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Last Updated: Thursday, 27 October 2005, 14:25 GMT 15:25 UK
Sakhalin residents call for Shell cash
Residents of the town nearest one of the world's biggest energy projects - Shell's oil and gas operation on Sakhalin Island, in Russia's Far East - are calling for more money from the Anglo-Dutch company.

Residents of Korsakov, on the southern tip of the island, complain that they have suffered during the construction of the Liquid Natural Gas platform that forms part of the Sakhalin II project.

They say there has been massive disruption, with the town's mayor, Gunardi Zlievkov, claiming that 2,000 heavily-laden lorries pass along poor-quality roads every 24 hours.

Shell pays around $50,000 a year to lease the land for the plant. Although Mr Zlievkov conceded that they are also spending around $4.5m on developing the town, he said he did not believe this money had been spent well so far.

"We can't live under such conditions," he told BBC World Service's One Planet programme.

"It's fair to ask Shell, we're not asking for something extra, 40,000 people live in a poor condition around the big plant."


The decision on where the revenues go is not Shell's, but the Russian government's - and it has decided to take all revenues back to Moscow.

But this has not stopped the growing anger in Sakhalin being directed at Shell, which operates on the island under the name Sakhalin Energy.

Workers at Sakhalin Energy
There's going to be more development here, long-term, good employment, for an area that's suffering from depopulation
Sakhalin Energy boss Ian Craig
Viachislav Adienen and his wife Ludmilla are among those who do not like the way the island is developing.

"In the beginning, we thought it might be very good for the future," he said.

"But now, when we see what's happening all around, we're strongly against it. The dust is unbearable. Life has changed."

Life of Sakhalin has never been easy - Chekhov once described it as "one of the most depressing places in Russia."

But the island suffered severe economic decline after the collapse of the Soviet Union. As a result, many were hopeful their problems would be solved when the Sakhalin II platform development was announced.

In the capital, Yuzhno-Sakhalinsk, there has been a mini-bonanza, with new hotels and shopping centres springing up, catering to the influx of tens of thousands of construction workers.

Seven thousand people from the island have also been employed. But the vast majority of islanders say they are still yet to see any meaningful benefits.

Despite the oil and gas flowing from their island, most people still use coal to heat their homes, and struggle to make ends meet.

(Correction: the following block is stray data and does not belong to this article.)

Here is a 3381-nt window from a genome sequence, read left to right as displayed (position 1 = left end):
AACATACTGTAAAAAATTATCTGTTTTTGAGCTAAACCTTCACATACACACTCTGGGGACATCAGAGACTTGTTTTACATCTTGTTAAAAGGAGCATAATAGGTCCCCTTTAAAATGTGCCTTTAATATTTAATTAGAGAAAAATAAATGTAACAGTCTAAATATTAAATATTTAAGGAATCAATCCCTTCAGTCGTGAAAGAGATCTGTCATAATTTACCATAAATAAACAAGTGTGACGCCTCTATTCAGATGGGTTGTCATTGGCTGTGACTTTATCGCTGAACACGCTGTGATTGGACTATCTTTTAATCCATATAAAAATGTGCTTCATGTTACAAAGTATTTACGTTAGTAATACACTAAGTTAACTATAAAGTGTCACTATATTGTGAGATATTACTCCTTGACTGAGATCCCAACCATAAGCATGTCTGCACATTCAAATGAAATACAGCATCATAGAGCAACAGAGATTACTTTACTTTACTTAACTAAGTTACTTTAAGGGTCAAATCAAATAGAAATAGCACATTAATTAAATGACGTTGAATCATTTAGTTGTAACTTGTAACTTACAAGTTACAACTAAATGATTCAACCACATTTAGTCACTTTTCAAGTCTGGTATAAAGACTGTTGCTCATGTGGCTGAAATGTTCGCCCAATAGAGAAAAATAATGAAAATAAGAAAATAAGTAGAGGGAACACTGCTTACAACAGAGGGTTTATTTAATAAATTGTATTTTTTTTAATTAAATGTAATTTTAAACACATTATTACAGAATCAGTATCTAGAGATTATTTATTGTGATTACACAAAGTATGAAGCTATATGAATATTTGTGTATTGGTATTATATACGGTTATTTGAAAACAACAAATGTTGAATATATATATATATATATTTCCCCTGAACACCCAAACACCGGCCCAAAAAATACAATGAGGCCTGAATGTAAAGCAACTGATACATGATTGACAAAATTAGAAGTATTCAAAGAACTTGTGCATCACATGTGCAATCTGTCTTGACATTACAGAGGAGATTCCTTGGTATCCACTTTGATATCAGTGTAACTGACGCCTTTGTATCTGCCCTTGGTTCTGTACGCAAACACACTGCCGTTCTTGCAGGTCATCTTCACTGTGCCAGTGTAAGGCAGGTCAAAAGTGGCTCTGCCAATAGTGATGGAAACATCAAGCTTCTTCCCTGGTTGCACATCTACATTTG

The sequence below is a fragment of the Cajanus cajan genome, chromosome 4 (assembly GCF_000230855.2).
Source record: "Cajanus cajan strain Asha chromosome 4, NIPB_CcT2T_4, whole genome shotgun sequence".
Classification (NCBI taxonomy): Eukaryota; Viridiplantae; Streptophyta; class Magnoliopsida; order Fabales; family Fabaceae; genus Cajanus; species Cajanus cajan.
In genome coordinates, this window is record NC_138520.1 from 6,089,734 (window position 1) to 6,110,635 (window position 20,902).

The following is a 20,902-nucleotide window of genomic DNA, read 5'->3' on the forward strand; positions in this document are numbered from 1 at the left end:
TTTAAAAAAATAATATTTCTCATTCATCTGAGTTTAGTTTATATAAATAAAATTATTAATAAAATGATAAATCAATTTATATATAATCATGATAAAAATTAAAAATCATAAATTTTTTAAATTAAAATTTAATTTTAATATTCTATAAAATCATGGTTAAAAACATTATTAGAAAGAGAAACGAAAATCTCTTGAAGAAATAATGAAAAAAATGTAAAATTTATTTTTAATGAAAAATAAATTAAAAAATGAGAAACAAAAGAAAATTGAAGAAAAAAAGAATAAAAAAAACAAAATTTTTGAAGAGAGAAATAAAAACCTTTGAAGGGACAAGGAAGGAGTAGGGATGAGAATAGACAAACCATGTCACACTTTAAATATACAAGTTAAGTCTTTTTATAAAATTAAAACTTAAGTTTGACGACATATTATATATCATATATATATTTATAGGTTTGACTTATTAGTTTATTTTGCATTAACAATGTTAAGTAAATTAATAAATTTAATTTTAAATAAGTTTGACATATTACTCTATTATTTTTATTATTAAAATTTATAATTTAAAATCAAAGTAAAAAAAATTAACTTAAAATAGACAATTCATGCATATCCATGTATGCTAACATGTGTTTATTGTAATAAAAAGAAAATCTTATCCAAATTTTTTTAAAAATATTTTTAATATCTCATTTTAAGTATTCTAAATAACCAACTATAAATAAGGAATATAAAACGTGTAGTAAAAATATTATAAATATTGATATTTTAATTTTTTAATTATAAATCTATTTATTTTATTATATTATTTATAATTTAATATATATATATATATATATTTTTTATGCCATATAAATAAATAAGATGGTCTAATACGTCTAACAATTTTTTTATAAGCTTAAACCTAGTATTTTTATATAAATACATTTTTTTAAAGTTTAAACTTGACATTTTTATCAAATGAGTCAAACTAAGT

"We only get two hours' of water in the morning, and two hours' in the evening," said Peter Polyanin a Korsakov fisherman.

He said he was yet to see the trickle-down effect of the new plant.

"Personally, I can't see that there have been any benefits," he added.

"Life doesn't change here at all. Since Soviet times, nothing has really changed."

More development

As a result of the development, Sakhalin is now home to Russia's biggest foreign investments.

"One thing that perhaps isn't appreciated in the West is the huge potential that we have here," said Ian Craig, who manages the site on Sakhalin.

Sakhalin Energy rig
Plans are under way to develop two more platforms
"The gas that Sakhalin Energy has is enough to supply what Russia's supplying Europe with for four or five years.

"So there's going to be more development here, long-term, good employment, for an area that's suffering from depopulation. I think that's a good thing for the island."

Mr Craig conceded that it would be "difficult to argue" that everyone in Korsakov would be happy with the development.

But he pointed out that there were over 1,000 Korsakov residents employed by the plant, and he was certain this would "make a big difference to their lives."

He pointed out that over $300m had already been spent throughout Sakhalin on roads, bridges, airport improvements, ports and hospitals.

"During the construction phase, there is disruption, and it is very difficult to avoid that," he added.

"But once construction's complete, the impact on their lives will be minimal - and there will still be good, high-quality, long-term employment for them and their families, that wouldn't have been there before."

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